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City Council Meeting: July 10, 2012 Agenda Item: To: From: Subject: Mayor and City Council Martin Pastucha, Director of Public Works Flight Training Reduction Incentive Test Program
Recommended Action Staff recommends that the City Council: 1. Approve a six-month voluntary flight training reduction incentive test program at Santa Monica Airport in a not to exceed amount of $90,000 to reimburse flight schools who conduct repetitive takeoff and landing practice at other area airports during weekends and federal holidays only. 2. Appropriate the budget increases as outlined in the Financial Budget Actions section of this report. Executive Summary The proposed voluntary flight training reduction incentive test program is designed to reimburse flight schools who conduct repetitive takeoff and landing practice at other area airports that would have normally occurred at Santa Monica Airport. This program would reduce the noise impact associated with repetitive aircraft operations during weekends and holidays. Flight schools participating in the program would receive $150.00 per eligible flight, which would result in one takeoff and landing at Santa Monica Airport with the repetitive operations occurring elsewhere. It is anticipated that the test program would effectively reduce the number of repetitive takeoffs and landings during the test period. The incentive program would commence upon Council approval and terminate on December 31,2012, unless otherwise modified by the City. Background Currently, about 40% of Santa Monica Airport's traffic is considered local flights. Local flights are those operations performed by aircraft that remain in the local traffic pattern or the designated controlled airspace for the airport, generally within 5 nautical miles of the Airport. Many of these operations performed are repetitive takeoffs Airport staff and landings being numerous noise Impacts and
as part of pilot flight training.
complaints from residents regarding these repetitive types of local operations especially during weekends and holidays when most people are at home. The impact of the noise
from these operations is more disruptive because it is a constant presence in the area, even though the volume fluctuates.
During the May 8, 2012, City Council recommendations these
heard a series of staff
to reduce the operational impacts of Santa Monica Airport. One of proposed reducing flight school operations through a
reimbursement program by moving a portion of their operations to airports better suited to accommodate patterned flying. As a result, staff developed a six-month voluntary test program designed to offset the cost of traveling to another airport for local flight schools to encourage their flight instructors to perform repetitive takeoff and landing practice at other airports, thereby reducing the noise impacts on local residential areas.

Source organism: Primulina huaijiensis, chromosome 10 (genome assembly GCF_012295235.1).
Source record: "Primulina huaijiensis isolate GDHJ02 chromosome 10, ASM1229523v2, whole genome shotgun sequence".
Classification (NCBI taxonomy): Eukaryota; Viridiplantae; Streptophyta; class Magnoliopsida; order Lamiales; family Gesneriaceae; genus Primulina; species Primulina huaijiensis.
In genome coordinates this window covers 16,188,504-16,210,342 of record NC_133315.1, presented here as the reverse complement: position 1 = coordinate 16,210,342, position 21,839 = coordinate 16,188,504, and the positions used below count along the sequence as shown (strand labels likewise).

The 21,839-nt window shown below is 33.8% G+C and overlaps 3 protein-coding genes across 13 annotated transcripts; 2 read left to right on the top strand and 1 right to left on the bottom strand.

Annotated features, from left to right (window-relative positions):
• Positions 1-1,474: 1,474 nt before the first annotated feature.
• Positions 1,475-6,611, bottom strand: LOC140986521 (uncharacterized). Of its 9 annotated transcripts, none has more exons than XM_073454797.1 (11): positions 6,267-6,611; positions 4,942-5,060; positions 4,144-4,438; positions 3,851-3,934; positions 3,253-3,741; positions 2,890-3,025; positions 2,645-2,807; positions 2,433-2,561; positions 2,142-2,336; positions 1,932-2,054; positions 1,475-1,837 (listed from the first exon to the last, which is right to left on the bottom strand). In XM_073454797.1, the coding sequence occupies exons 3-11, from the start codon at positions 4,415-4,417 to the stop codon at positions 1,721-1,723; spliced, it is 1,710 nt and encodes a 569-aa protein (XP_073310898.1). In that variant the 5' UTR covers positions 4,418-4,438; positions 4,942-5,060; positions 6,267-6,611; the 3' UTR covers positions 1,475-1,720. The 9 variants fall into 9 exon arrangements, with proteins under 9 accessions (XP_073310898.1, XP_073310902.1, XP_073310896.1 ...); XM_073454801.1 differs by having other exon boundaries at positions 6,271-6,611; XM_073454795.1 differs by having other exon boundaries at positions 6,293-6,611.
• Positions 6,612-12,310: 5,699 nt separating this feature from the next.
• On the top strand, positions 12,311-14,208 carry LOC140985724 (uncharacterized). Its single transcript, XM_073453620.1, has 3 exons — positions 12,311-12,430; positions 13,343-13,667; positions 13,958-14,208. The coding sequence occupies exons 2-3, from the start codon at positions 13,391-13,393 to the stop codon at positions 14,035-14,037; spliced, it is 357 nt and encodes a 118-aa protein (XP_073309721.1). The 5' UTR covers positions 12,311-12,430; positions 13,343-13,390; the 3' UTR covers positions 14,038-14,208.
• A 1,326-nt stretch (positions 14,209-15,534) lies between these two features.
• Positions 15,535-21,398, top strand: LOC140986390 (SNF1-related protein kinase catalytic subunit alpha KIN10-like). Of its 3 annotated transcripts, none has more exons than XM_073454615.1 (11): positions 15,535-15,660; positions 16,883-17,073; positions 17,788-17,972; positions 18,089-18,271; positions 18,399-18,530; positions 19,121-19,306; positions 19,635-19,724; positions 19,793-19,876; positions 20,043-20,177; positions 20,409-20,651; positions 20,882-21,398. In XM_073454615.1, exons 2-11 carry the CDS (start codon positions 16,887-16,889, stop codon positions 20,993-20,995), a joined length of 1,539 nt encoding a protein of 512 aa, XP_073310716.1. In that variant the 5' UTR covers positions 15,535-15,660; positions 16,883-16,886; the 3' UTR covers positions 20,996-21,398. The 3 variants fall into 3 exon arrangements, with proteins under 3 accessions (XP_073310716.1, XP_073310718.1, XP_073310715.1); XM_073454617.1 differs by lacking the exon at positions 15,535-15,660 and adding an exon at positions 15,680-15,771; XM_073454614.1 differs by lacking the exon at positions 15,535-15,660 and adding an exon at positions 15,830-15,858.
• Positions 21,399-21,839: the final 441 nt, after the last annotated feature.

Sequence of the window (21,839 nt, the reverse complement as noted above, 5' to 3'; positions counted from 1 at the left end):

Discussion Reimbursement for this proposed program would be for the time to and from other
airports for the practicing of repetitive takeoff and landings. Only Santa Monica Airport based flight schools would be eligible to participate in the program. Reimbursement would be limited to dual flight instruction repetitive takeoff and landing training flights conducted at other airports. A qualified flight instructor must be an employee of an eligible flight school. A minimum of four takeoffs and four landings must be conducted at other airports to qualify for the reimbursement. The funding level proposed by staff would encourage a maximum of 600 training flights to use other area airports. This represents a potential reduction of up to 4,800 takeoffs and landings on weekends and holidays during the six-month test period.
To be reimbursed reimbursement
for a given flight, a flight instructor must complete
and sign a
request form cosigned by the student pilot. The flight instructor must
include a photocopy of the page in the student's log book indicating the appropriate entry with the date and time of the flight, route of flight, airport used, and number of repetitive takeoffs and landings performed at that airport. The log book entry must contain the signature of the authorized flight instructor. The use of the log book is
important because it is the pilot's official record of flight operation recognized by the FAA. To falsify a log book is a violation of FAA rules.
Airport staff would use various flight tracking systems and data to monitor compliance with the program. Staff would also rely upon the student logbook entry to verify that the flight fully complied with the requirements of the program and that the requisite number of repetitive takeoffs and landings at other airports were practiced.
Staff met with the flights schools on May 15, 2012 to present and discuss the proposed Flight Training Reduction Incentive Test Program that would apply to flights during weekends and federal holidays. The flight schools were very supportive of the program and concurred with staff that it would reduce the number of repetitive takeoffs and landings thus reducing the noise and nuisance impact of these operations weekends and federal holidays - the most noise sensitive days of the week. during